What’s Wind Got to Do With It?

By Paul Chesser on 4.13.11 in American Spectator

Last week our organization, American Tradition Institute, sued the State of Colorado in federal court because we assert that its Renewable Energy Standard law violates the Commerce Clause of the Constitution.

The mandate requires that major utilities in the state (mainly Xcel Energy, which favors the law) to obtain 30 percent of their power generation from “renewable” sources, such as wind or solar, by the year 2020. It shouldn’t be difficult for anyone who is slightly familiar with the Commerce Clause to understand why a state law that restricts the sale of a product (electricity), which is delivered on a grid that crosses state lines, would violate that clause. We seek 12 claims for relief under the Commerce Clause, which you can read in our complaint. Many of them have to do with forcing Xcel to purchase power from “renewable” sources — with favoritism for those in state — which discriminates against electricity generators from out of state. This impermissibly burdens interstate commerce.

What has confused some people, including myself a little bit, is our Law Center director David Schnare’s explanation that we are “putting wind energy on trial.” What does that have to do with the Commerce Clause?

Well, there’s a history. A 1970 Supreme Court decision in Pike v. Bruce Church, Inc. established a “balancing test,” which said if the effects on interstate commerce are only “incidental” compared to the local benefits a statute establishes, then it will be upheld. But if the burden on interstate commerce “is clearly excessive in relation to the putative local benefits,” then it is unconstitutional.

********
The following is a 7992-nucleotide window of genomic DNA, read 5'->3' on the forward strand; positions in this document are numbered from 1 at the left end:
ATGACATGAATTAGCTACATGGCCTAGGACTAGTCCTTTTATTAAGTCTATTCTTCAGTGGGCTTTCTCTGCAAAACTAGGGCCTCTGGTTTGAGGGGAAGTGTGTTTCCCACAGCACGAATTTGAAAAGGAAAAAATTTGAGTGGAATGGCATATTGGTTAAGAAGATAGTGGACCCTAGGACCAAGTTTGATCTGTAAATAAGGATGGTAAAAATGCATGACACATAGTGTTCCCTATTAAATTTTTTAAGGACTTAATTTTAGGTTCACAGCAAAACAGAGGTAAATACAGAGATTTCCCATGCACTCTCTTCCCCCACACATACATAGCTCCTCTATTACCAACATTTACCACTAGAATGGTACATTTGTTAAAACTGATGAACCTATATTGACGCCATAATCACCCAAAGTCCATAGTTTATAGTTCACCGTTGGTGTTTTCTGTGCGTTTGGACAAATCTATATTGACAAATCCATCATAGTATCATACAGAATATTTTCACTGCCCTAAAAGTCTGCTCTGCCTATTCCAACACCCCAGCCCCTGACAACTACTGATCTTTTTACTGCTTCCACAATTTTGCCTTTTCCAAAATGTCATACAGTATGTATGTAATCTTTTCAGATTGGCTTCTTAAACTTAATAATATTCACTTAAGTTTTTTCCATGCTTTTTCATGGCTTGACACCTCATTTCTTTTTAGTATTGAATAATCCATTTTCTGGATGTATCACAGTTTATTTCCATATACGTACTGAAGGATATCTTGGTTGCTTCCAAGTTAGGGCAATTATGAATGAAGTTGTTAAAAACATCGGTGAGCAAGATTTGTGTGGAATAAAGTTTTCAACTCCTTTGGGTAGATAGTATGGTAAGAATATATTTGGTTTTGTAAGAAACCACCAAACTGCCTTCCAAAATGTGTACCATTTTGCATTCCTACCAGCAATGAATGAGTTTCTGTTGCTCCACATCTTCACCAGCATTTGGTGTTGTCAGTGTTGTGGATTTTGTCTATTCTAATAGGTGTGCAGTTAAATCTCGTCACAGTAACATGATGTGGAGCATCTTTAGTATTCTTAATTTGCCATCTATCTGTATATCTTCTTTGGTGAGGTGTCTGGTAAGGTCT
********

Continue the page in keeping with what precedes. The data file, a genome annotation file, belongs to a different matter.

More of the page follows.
Hence the problem for Colorado: Wind energy, which the American Wind Energy Association says now provides 5.8 percent of the state’s electricity (and 72 percent of all Colorado’s renewable energy), offers no local benefit compared to other generation sources. In fact, because wind energy produces dirtier, less dependable and more expensive electricity than the alternatives, it is a detriment.

Most people use electricity without regard for how their utility generates it. They just want it on. But for manufacturers and businesses that depend on timely production and delivery schedules, the losses due to even the slightest interruptions in power supply are in the millions of dollars.

Because the expectation is for electricity to be uninterrupted, the only other aspect where its “quality” can be graded is in its generation. For a long time environmentalists have told us that “renewable” sources like wind and solar deliver superior power because it is cleaner in its generation. That has not proven true.

Studies of Colorado and Texas by BENTEK Energy, LLC, in addition to a study of the Netherlands, found the coercion of utilities to accept wind power means they must suddenly turn on coal and natural gas generators when wind stops blowing — and then off when it does — and then on again, etc. These fossil fuel combustion generators create more pollutants (sulfur dioxide, nitrogen oxide, and those dreaded greenhouse gases) when they are operated in this fashion than they would if they ran continually. Also, wind’s intermittency puts the electrical grid at greater risk of blackouts and brownouts.

As Kent Hawkins of MasterResource.com noted, “There are not only more emissions with [Renewable Energy Standards] than without them, but also there is duplicate capacity installed (wind) at significantly higher costs, which adds notably to the costs of electricity.”

So you see that under the Pike balancing test, no “local benefit” can be cited in order to overturn a determination that Colorado’s Renewable Energy Standard is unconstitutional under the Commerce Clause.

And that is what putting wind on trial has to do with it.


67-MPG Ford Focus ECOnetic Debuts

Just the Facts:

The 67-mpg Ford Focus ECOnetic debuted on Wednesday, with a European introduction date set for early 2012, but the Dearborn automaker told Inside Line there are no plans to sell this fuel-squeezing diesel version of the Focus here.